What is ‘holistic evaluation’?

I’ve been thinking recently about the idea of ‘holistic evaluation’, which you occasionally hear mentioned in lifelong learning. In assessment circles the term is used much more frequently, and appears to be used to describe an approach to assessing writing. The more general use of it to describe an approach to organisational or programme evaulation seems out to be quite rare, and e been my attempts to get to grips with it havrather unrevealing.

Quite a few authors seem happy to use the term in their titles and keywords without explaining what they mean by it. One author simply used the term in his title, with no further elaboration. So I was relieved to find one clear definition at least.

Scott Nicholson, in the context of library and information studies, defined it as follows:

In the context of measurement and evaluation, it means that a more thorough knowledge and understanding of a system can be gained from combining different measures than can be derived than taking those measures separately.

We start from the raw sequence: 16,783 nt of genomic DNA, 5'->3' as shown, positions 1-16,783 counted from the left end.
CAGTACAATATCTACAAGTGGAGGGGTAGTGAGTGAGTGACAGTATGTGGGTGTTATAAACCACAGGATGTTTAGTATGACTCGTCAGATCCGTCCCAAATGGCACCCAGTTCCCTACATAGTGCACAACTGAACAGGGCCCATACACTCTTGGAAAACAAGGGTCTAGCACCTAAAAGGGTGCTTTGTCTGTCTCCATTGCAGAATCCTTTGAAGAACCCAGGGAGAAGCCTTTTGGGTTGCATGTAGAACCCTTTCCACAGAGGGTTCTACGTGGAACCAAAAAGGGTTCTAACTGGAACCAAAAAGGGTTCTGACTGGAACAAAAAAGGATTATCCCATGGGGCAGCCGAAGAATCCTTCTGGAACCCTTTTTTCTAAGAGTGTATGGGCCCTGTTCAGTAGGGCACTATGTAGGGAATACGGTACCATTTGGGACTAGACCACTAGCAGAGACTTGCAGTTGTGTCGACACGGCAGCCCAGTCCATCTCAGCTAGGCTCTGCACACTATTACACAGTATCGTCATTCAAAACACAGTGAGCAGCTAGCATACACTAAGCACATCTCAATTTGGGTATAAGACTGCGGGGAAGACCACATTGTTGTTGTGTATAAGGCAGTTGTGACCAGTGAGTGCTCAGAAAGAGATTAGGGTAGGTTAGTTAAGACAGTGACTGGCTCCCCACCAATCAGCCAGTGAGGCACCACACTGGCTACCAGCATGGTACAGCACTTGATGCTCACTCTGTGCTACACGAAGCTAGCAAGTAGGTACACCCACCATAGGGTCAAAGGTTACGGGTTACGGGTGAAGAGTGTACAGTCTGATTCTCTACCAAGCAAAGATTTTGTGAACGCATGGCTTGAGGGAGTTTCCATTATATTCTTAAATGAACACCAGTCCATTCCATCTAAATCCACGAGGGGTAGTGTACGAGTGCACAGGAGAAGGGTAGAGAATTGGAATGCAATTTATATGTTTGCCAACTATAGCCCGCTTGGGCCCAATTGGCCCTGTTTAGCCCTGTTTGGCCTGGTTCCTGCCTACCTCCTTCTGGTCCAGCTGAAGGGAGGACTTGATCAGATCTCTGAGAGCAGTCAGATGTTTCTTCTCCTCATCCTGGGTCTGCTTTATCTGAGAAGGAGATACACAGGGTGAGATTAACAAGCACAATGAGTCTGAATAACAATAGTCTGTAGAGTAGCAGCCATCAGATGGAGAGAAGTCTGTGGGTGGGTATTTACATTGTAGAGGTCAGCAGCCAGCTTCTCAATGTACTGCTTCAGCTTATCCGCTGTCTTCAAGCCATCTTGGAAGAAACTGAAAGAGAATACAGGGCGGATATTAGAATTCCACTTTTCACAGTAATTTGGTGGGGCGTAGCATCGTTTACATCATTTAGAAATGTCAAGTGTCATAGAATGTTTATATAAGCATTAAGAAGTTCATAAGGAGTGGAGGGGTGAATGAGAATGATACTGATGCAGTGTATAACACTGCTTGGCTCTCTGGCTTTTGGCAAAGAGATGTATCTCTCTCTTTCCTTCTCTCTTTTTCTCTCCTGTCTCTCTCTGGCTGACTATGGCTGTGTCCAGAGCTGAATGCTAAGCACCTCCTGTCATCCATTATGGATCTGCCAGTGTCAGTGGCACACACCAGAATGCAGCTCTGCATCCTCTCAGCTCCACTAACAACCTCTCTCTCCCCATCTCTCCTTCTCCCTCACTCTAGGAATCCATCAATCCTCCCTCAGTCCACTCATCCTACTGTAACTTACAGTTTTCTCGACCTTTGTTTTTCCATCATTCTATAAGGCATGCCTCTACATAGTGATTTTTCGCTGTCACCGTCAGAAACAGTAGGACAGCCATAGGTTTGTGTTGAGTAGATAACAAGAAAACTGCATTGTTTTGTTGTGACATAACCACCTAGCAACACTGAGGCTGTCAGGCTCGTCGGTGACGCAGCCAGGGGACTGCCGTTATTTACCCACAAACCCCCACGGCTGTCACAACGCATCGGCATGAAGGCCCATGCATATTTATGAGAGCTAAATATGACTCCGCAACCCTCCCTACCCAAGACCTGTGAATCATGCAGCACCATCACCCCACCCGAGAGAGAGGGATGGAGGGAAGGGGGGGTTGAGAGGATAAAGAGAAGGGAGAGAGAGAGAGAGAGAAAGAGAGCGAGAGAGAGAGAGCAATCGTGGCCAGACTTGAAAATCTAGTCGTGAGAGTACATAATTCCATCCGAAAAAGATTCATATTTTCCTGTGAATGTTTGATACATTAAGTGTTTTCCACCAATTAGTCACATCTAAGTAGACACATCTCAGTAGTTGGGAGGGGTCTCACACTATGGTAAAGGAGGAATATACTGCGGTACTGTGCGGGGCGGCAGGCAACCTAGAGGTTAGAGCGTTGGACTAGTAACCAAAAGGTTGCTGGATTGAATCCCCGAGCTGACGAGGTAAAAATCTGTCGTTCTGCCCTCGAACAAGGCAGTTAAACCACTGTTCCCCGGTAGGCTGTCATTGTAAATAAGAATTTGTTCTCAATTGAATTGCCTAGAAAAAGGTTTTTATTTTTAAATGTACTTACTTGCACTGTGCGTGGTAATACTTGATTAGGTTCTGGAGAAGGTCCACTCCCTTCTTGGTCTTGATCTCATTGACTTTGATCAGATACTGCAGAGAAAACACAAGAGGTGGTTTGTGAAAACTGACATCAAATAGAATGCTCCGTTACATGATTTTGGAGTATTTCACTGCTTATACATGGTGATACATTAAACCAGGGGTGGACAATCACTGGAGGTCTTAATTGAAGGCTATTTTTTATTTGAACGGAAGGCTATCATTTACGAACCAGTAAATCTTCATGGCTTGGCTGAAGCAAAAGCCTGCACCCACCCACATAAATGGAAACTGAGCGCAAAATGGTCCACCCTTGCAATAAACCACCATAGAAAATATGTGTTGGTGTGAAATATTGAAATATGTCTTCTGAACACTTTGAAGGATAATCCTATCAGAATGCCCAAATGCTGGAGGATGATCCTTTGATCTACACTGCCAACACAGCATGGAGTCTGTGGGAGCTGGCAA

The implication is that this approach will ‘guide evaluators to the consideration of the entire system and not just the problem areas’. I’d be interested to know if there are other, possibly more ambitious statements and explorations of an idea that sounds initially promising, but is rather hard to pin down.

1 thought on “What is ‘holistic evaluation’?

  1. I would add that the statement would be more promising if it included the human element. Odd to say, but I believe appropriate in these times of automated writing evaluations (AWE). Li, Link, Ma, Yang, and Hegelheimer (2014) noted that AWE’s were designed as part of holistic evaluation in that the use of the automated evaluations was to be complemented with the feedback from the instructor. I failed an AWE a couple years ago due to spelling errors. The required writing piece concerned a place of employment. Apparently the electronic evaluator had not heard of the children’s hospital I wrote about and assumed I misspelled the name each time I included it in the piece. While the AWE may have been considered a holistic evaluation because it measured several different aspects of writing, had a human been involved as described by Li et al. there would have been an opportunity for me to prove that there were no spelling errors in my submission.


    Li, Z., Link, S., Ma, H., Yang, H., & Hegelheimer, V. V. (2014). The role of automated writing evaluation holistic scores in the ESL classroom. System, 4466-78. doi:10.1016/j.system.2014.02.007

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